Goldman Sachs Group Inc. said Tuesday its first-quarter earnings almost doubled to $3.3 billion as its trading business again surpassed the rest of the financial industry. It was a bit of good news for the bank as it faces a government civil fraud charge.

Goldman Sachs earned $5.59 a share on revenue of $12.78 billion as bond, commodities and currency trading buoyed its profits for yet another quarter. That was well above expectations of analysts surveyed by Reuters Thomson.

Goldman Sachs also reported sharply higher fees from underwriting stock and debt offerings.

The company said it set aside 43 percent of revenue in the first three months of the year to pay employee salaries and bonuses, down from 50 percent for the same period last year. However, the actual amount for compensation set aside in the quarter rose 17 percent from last year to $5.5 billion.

Banks' high levels of compensation, including bonuses, have come under heavy criticism since the financial crisis that began in 2008. Lawmakers and the public have complained that the banks were rewarding the same employees whose risky trading practices helped plunge the country into recession.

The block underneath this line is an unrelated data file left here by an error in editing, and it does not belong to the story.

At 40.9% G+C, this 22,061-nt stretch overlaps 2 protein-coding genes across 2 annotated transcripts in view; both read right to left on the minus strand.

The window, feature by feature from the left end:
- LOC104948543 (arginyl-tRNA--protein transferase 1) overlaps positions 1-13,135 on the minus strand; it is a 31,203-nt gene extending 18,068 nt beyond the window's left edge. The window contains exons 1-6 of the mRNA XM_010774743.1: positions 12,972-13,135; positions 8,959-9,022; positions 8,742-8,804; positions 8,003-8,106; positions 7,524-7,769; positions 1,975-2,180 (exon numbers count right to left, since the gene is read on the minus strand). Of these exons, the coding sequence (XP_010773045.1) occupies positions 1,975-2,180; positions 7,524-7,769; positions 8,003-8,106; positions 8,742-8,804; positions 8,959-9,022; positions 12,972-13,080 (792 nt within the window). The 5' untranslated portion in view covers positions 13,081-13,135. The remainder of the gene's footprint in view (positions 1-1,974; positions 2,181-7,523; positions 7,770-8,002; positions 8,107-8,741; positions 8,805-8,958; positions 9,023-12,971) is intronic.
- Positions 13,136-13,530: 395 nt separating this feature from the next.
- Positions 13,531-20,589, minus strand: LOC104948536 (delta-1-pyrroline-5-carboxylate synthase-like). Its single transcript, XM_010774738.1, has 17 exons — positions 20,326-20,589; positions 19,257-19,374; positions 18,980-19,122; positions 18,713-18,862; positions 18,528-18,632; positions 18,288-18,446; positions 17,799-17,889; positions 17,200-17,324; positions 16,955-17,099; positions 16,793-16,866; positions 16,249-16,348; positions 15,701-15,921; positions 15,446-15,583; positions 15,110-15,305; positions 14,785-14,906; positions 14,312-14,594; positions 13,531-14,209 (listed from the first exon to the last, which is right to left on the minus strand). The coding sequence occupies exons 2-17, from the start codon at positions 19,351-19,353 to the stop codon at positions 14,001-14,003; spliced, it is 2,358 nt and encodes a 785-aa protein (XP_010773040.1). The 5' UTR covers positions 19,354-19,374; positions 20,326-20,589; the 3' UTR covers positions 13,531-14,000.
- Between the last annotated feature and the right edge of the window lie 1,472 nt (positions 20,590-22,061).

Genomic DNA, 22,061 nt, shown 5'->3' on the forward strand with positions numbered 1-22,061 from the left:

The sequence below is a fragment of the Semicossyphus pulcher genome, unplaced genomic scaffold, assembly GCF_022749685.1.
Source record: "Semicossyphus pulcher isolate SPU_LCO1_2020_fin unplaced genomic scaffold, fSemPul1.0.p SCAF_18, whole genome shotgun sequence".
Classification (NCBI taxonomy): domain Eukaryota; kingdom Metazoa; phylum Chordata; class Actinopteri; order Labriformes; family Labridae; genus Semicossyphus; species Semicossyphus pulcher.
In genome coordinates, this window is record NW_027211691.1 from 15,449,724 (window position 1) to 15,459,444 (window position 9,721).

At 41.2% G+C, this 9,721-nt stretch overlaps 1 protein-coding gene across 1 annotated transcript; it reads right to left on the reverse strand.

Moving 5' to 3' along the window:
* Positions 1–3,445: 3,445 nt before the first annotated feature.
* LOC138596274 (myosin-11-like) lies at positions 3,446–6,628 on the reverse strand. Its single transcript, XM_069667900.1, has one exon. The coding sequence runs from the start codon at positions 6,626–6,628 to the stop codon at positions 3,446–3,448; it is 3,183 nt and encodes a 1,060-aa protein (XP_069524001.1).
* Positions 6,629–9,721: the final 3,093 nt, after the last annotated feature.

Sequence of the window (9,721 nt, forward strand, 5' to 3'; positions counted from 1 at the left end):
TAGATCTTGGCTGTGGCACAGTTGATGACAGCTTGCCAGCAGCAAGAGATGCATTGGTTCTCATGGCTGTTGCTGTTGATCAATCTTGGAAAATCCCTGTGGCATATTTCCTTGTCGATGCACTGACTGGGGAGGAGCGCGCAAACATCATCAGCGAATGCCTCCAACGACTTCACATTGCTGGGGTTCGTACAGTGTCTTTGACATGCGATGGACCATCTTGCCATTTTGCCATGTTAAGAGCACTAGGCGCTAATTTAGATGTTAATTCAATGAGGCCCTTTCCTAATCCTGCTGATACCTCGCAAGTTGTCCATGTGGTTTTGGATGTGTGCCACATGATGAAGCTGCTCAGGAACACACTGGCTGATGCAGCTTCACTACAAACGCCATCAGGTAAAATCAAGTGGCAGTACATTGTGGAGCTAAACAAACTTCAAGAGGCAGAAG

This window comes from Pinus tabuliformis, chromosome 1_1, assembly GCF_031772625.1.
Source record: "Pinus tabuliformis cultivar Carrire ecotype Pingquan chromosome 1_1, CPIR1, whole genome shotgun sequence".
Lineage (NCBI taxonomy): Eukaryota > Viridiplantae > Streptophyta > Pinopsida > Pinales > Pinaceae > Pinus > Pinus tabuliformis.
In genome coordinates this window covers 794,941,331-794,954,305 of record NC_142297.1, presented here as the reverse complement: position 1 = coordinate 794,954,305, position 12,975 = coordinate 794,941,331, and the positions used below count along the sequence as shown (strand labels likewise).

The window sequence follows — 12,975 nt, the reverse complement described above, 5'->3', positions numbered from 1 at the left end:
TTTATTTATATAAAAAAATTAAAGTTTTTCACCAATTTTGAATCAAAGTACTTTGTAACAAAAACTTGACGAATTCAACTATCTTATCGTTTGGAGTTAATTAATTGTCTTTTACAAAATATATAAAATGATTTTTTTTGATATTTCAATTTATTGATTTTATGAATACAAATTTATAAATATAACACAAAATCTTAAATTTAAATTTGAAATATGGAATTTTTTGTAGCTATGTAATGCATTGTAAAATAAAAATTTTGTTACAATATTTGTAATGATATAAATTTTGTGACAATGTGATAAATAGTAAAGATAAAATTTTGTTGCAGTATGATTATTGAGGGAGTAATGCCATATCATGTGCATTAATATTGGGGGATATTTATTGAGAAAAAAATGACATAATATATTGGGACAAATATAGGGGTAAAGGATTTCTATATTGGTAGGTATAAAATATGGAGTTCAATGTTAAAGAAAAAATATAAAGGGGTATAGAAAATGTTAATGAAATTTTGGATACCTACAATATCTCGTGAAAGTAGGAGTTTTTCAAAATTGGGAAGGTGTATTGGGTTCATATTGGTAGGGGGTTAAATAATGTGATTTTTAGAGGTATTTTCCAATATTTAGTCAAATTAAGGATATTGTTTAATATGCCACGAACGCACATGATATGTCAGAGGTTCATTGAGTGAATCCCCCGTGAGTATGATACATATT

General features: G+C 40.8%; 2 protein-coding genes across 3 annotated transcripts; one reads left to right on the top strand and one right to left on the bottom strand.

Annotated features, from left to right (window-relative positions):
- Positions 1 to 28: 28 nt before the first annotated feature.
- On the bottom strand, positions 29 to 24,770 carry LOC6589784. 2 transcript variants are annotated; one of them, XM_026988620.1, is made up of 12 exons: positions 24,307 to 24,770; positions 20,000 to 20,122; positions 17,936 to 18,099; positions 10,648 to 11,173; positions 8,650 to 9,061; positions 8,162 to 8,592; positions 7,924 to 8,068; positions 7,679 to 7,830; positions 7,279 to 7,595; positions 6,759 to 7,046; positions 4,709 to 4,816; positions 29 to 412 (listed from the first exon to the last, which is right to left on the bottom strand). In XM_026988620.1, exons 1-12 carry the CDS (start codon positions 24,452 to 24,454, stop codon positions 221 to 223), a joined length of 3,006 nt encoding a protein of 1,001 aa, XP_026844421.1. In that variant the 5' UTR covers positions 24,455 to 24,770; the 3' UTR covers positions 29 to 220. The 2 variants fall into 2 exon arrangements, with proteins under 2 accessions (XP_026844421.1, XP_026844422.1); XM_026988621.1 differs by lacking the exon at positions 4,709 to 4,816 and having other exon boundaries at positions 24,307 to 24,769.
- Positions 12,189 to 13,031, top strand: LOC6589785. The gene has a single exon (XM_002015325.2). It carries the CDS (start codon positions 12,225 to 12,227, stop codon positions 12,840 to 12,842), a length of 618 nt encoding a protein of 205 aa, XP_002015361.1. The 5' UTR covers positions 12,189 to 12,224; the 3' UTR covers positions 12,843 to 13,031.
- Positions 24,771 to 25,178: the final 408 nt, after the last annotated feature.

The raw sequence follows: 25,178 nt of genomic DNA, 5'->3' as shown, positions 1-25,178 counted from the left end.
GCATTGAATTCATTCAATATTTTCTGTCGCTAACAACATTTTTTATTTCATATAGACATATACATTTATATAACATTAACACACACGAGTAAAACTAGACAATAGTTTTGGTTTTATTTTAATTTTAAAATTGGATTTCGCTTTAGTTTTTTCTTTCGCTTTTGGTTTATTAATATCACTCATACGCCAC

Goldman, which has outperformed other financial companies for years, has been the strongest bank throughout the financial crisis.

It had less exposure to toxic mortgage-backed securities than other companies and also has been more aggressive in its trading.

Yet the firm is facing its biggest challenge ever after being charged Friday in a civil fraud lawsuit by the Securities and Exchange and Commission. The SEC alleges that Goldman and one of its vice presidents misled investors who bought complex financial products that were expected to fail.

Goldman chief executive Lloyd Blankfein in a statement thanked the bank's supporters without specifically mentioning the SEC case.

"In light of recent events involving the firm, we appreciate the support of our clients and shareholders, and the dedication and commitment of our people," he said.

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